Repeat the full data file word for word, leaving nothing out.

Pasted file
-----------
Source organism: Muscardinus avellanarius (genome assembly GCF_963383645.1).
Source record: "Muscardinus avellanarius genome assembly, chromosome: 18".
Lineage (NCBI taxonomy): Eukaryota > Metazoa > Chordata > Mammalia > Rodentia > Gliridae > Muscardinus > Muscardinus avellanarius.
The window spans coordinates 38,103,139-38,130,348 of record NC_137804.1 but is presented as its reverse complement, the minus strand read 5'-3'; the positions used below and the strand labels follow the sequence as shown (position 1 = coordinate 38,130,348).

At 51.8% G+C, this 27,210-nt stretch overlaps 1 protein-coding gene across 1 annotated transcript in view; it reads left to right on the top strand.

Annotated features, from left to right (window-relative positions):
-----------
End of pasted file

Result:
Source organism: Muscardinus avellanarius (genome assembly GCF_963383645.1).
Source record: "Muscardinus avellanarius genome assembly, chromosome: 18".
Lineage (NCBI taxonomy): Eukaryota > Metazoa > Chordata > Mammalia > Rodentia > Gliridae > Muscardinus > Muscardinus avellanarius.
The window spans coordinates 38,103,139-38,130,348 of record NC_137804.1 but is presented as its reverse complement, the minus strand read 5'-3'; the positions used below and the strand labels follow the sequence as shown (position 1 = coordinate 38,130,348).

At 51.8% G+C, this 27,210-nt stretch overlaps 1 protein-coding gene across 1 annotated transcript in view; it reads left to right on the top strand.

Annotated features, from left to right (window-relative positions):